PMW-2017-090 by R. J. Rushdoony (Chalcedon Foundation)
One of the very important and much neglected verses of Scripture is Mark 4:28: “For the earth bringeth forth fruit of herself: first the blade, then the ear, after that the full corn in the ear.” Our Lord tells us (Mark 4:26-29) that the Kingdom of God, as it develops in history, has a necessary growth and development. No more than we can plant grain and then expect the harvest at once, can we expect quick or immediate results in the growth of God’s Kingdom. If we plant grain, we must cultivate it, often water it, tend to the field, and, only after much labor, reap a harvest. To expect otherwise is stupidity and foolishness, whether in farming or in the work of the Kingdom. In fact, our Lord describes quick growth as false (Matt. 13:5-6, 20-21). Continue reading
PMT 2017-089 by Mark R. Rushdoony (Chalcedon Foundation)
A very brief encounter with a pastor nearly forty years ago is still vivid. We were hurrying in opposite directions, so our encounter was very brief, and we both just slowed as he realized who I was, greeted me, and expressed his admiration for my father’s writing. “I really like what he has to say,” he commented as he passed by. Then he turned back and added, “Except the postmillennialism. I just don’t see that happening in today’s world.”
He was already past me and looking back, and I never saw him again, but his words surprised me. His frankness betrayed the error in this pastor’s thinking—that his personal perception of what was possible was relevant to what God says about the progress of His Kingdom. Continue reading
PMT 2017-081 by John Calvin
Note by Ken Gentry:
This citation of John Calvin was posted by American Vision on their website after the Las Vegas mass murder on October 1, 2017. Calvin was strongly committed to God’s sovereignty and held positions that aligned with postmillennialism. We must always keep our eyes heavenward, even in times of trial and tragedy. We must not be like Peter when walking on the water. When he took his eyes off of Jesus, he began to sink and cried out for help (Matt. 14:28–31). We must not be numbered among those “of little faith” who “doubt” (Matt. 14:31). Continue reading
PMT 2017-079 by Eric Metaxas & G. Shane Morris (Breakpoint)
It’s been a summer of rough news for America. Racism, riots, and political violence. Communities on the Gulf Coast continue wading through the devastation of hurricane Harvey, and now another storm is bearing down on Florida. We have plenty of reasons to be praying and doing all we can to alleviate suffering. There’s cause for grief about the news—but not for pessimism.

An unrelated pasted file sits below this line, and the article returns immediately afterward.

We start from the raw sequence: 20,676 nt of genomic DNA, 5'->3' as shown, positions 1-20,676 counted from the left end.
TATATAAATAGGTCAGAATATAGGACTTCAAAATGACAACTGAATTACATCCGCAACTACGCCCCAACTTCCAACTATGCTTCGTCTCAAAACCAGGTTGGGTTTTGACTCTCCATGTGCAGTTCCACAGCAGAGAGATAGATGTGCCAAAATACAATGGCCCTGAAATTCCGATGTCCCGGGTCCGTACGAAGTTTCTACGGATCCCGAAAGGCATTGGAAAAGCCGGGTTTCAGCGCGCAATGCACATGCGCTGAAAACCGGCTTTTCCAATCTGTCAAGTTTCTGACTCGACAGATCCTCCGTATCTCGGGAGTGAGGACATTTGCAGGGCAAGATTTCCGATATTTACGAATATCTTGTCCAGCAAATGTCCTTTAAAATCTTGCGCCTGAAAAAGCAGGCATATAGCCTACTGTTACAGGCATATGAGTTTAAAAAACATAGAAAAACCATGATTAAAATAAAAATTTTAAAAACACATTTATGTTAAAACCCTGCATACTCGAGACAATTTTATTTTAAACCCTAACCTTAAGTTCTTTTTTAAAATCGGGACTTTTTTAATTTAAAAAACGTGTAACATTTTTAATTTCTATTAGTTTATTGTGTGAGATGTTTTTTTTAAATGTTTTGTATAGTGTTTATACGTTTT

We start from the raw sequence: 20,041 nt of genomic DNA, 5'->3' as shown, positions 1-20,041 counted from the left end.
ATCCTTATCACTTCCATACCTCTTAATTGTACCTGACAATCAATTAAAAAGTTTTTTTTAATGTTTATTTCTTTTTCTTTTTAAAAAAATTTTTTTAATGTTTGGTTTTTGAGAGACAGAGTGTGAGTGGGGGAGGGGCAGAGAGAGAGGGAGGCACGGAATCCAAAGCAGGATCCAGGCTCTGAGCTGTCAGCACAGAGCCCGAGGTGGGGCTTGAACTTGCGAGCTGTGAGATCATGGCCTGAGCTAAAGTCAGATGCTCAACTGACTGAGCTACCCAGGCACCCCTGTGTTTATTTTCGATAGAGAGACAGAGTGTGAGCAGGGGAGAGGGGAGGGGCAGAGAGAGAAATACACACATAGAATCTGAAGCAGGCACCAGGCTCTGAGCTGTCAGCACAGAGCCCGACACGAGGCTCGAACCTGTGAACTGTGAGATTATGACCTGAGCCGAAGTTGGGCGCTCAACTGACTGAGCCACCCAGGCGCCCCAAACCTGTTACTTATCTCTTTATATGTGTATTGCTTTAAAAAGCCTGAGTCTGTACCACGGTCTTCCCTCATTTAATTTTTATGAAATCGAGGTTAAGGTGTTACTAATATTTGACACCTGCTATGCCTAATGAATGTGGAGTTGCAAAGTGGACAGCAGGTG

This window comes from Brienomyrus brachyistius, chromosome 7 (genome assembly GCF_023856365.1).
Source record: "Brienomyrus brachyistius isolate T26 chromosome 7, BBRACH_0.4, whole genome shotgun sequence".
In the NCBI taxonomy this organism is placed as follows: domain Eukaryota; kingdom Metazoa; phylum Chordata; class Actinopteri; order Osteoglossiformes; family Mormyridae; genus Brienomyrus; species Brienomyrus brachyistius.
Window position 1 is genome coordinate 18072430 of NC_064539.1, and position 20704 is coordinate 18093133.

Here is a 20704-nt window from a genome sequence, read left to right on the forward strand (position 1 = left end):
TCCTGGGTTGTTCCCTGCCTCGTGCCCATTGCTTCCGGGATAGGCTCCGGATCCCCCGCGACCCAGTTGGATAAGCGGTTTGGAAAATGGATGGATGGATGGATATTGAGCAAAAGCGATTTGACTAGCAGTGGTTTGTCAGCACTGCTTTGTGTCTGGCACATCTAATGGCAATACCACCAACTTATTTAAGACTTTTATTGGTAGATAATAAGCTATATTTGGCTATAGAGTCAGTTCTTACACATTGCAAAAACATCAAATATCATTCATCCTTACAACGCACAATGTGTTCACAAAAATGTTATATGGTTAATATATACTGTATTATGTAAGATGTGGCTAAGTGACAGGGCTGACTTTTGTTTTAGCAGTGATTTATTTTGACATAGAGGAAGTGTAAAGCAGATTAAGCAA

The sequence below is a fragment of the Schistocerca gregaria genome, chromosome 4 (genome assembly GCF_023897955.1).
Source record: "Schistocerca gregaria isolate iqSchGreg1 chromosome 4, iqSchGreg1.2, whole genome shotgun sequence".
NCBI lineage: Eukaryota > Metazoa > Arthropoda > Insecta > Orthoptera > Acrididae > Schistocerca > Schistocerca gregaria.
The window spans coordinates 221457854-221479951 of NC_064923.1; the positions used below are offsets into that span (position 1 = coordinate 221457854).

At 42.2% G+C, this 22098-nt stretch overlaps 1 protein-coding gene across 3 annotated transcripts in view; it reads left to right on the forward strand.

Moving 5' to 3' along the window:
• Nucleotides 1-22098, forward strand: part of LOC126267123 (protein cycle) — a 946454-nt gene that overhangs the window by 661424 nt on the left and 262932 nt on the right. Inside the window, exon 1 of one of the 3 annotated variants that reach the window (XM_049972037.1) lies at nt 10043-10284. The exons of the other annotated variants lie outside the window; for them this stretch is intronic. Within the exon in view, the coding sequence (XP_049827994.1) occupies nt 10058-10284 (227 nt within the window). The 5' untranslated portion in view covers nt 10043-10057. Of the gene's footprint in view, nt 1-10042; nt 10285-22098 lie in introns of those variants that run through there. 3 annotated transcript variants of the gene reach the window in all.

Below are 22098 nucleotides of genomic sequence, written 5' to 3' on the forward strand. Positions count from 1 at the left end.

Writing at The Guardian, Oliver Burkeman suggests that despite a dragging civil war in Syria, heart-rending photos of drowned refugees, North Korea’s nuclear saber-rattling, disasters, terrorist attacks, and racial violence, the world is objectively better now than it’s ever been. Continue reading
PMT 2017-008 by Kenneth L. Gentry, Jr.
I have been presenting the postmillennial understanding of the millennial hope in this five-part series. Hopefully this series will be useful as an introduction to postmillennialism for those unfamiliar with it or, as yet, unpersuaded by its argument.
In this article we will very briefly consider one of the key texts in Paul’s writing, from the vitally important fifteenth chapter of 1 Corinthians. Continue reading
PMT 2017-006 Kenneth L. Gentry, Jr.
This is the third in a series of studies on the “millennium” from Rev. 20 and how postmillennialists understand it, especially over against amillennialists.
Prophecy and the Postmillennial Hope
The Old Testament is, of course, full of eschatological pronouncements. Israel was blessed with many writing prophets who have left us a record of their inspired insights into the future. I could profitably survey a number of the Messianic Psalms.
For instance, I could highlight Psalm 2, taking special note of the promise: “Ask of Me, and I will surely give the nations as Your inheritance, / And the very ends of the earth as Your possession” (Psa 2:8). Did Jesus ask for the nations from the father? Yes, he did as we see in his Great Commission: “And Jesus came up and spoke to them, saying, ‘All authority has been given to Me in heaven and on earth. ‘Go therefore and make disciples of all the nations, baptizing them in the name of the Father and the Son and the Holy Spirit’” (Matt 28:18–29). Continue reading
PMT 2016-090 by Jeremy Weber in Christianity Today
Gentry note: Christianity is experiencing growth in many unexpected parts of the world. Let’s pray for its continued growth and its growth into Reformed maturity.
The world’s most unexpected megachurch pastor might be an illiterate, barefoot father of five.
Bhagwana Lal grows maize and raises goats on a hilltop in Rajasthan, India’s largest state, famous for its supply of marble that graces the Taj Mahal. He belongs to the tribals: the cultural group below the Dalits, whose members are literally outcasts from India’s caste system (and often called “thumb signers” because of how they vote).
Yet every Sunday, his one-room church, with cheerful blue windows and ceiling fans barely six feet off the ground, pulls in 2,000 people. His indigenous congregation draws from local farmers, whose families’ members take turns attending so that someone is tending the family’s animals. The cracks in the church’s white outer walls are a source of pride: They mark the three times the building has been expanded. Continue reading